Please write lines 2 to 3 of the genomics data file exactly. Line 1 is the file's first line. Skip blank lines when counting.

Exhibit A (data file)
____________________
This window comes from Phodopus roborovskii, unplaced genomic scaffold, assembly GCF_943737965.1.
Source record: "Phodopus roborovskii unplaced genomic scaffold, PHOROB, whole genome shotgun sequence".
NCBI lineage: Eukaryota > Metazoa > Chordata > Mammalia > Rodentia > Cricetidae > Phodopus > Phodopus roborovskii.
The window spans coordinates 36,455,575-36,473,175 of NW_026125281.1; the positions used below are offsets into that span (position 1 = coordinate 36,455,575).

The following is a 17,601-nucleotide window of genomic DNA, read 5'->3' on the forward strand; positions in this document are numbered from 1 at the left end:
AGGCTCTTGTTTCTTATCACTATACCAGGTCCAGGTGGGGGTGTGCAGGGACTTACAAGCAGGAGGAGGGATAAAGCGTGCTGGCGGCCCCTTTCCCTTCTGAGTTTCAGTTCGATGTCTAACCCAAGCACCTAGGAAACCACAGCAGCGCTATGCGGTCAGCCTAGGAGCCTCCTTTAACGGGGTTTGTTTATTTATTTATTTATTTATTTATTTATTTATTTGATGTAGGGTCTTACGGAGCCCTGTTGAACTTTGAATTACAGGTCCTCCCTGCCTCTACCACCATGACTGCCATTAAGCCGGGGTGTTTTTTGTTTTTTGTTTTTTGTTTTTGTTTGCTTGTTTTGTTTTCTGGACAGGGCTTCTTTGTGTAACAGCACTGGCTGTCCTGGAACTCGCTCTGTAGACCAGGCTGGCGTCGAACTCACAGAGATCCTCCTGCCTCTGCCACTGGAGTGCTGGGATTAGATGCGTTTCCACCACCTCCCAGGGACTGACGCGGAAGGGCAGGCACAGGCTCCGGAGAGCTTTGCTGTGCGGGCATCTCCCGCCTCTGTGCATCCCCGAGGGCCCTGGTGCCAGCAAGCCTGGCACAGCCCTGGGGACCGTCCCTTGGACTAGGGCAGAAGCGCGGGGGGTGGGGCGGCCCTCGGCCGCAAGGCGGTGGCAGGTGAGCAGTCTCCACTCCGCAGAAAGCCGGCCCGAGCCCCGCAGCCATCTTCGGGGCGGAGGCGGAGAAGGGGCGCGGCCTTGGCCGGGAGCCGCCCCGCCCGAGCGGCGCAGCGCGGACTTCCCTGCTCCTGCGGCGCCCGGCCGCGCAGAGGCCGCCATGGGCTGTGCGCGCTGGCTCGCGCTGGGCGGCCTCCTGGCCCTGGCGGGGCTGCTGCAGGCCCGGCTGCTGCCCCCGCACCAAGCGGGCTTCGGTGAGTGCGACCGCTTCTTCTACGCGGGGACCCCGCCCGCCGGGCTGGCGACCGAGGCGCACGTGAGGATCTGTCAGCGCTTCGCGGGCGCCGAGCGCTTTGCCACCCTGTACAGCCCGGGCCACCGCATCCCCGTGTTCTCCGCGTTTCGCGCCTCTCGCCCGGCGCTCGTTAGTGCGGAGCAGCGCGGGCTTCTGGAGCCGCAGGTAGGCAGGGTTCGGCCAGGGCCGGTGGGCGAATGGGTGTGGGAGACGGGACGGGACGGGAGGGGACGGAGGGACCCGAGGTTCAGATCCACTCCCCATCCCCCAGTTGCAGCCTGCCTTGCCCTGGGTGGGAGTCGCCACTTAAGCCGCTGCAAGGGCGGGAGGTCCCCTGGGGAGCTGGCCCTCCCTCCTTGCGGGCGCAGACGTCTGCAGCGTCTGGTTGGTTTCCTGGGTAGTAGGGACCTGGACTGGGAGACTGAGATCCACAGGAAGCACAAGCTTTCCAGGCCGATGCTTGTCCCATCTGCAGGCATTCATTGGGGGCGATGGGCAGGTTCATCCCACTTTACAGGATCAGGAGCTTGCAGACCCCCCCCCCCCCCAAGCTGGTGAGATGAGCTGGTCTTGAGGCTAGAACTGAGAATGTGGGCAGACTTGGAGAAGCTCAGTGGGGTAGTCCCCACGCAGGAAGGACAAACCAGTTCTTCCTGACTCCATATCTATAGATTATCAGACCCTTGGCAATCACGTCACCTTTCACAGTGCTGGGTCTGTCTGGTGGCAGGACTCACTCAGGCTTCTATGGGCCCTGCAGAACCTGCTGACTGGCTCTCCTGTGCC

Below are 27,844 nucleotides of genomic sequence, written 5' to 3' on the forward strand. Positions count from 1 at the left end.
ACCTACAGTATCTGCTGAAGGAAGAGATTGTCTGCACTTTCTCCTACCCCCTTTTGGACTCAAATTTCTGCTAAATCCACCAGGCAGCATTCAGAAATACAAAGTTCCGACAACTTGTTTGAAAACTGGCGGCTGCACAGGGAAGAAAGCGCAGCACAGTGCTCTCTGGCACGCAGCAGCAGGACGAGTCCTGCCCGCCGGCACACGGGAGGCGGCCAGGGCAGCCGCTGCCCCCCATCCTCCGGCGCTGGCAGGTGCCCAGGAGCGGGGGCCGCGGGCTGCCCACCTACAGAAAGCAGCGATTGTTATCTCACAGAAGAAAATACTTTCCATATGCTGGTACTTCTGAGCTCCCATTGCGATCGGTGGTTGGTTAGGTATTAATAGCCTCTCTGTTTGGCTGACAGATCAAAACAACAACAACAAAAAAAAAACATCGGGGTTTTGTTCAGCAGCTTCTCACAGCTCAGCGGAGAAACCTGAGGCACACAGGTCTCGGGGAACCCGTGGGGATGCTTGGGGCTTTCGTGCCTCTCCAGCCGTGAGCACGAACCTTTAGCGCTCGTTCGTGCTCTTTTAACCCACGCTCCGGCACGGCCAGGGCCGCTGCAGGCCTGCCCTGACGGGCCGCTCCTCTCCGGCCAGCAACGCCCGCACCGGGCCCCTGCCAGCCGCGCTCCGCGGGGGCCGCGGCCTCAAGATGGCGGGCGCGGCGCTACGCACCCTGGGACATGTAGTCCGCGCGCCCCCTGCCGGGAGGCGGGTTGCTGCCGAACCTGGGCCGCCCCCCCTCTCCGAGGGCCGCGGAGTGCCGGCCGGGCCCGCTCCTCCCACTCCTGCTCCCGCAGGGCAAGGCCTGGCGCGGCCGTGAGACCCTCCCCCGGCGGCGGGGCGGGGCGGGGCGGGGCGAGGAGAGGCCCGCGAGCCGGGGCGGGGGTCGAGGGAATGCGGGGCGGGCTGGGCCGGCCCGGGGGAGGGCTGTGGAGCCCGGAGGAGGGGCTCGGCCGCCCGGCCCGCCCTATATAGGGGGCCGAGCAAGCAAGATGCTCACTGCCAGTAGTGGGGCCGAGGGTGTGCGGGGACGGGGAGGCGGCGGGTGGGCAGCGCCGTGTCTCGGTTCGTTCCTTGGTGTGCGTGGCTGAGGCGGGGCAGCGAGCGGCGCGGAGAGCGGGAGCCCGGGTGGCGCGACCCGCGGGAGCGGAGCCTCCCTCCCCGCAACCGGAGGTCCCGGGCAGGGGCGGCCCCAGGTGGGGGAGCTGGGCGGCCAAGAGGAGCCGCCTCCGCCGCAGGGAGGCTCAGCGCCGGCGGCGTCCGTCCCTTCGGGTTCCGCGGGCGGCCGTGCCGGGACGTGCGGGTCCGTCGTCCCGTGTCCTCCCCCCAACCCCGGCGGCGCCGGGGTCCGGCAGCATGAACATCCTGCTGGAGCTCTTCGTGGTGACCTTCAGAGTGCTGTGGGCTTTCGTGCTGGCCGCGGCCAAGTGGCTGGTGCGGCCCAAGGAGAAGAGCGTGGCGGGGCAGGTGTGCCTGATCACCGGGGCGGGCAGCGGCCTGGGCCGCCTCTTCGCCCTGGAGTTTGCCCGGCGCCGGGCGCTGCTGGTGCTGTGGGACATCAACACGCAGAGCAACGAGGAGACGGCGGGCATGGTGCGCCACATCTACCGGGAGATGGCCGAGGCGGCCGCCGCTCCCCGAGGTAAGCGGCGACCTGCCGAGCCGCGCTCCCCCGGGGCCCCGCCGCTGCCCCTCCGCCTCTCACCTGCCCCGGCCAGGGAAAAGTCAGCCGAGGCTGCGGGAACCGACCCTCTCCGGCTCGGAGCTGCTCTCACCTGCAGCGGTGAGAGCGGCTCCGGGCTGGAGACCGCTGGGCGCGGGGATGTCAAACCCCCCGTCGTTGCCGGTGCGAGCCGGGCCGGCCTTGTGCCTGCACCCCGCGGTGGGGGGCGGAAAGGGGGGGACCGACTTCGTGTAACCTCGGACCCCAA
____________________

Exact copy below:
Source record: "Phodopus roborovskii unplaced genomic scaffold, PHOROB, whole genome shotgun sequence".
NCBI lineage: Eukaryota > Metazoa > Chordata > Mammalia > Rodentia > Cricetidae > Phodopus > Phodopus roborovskii.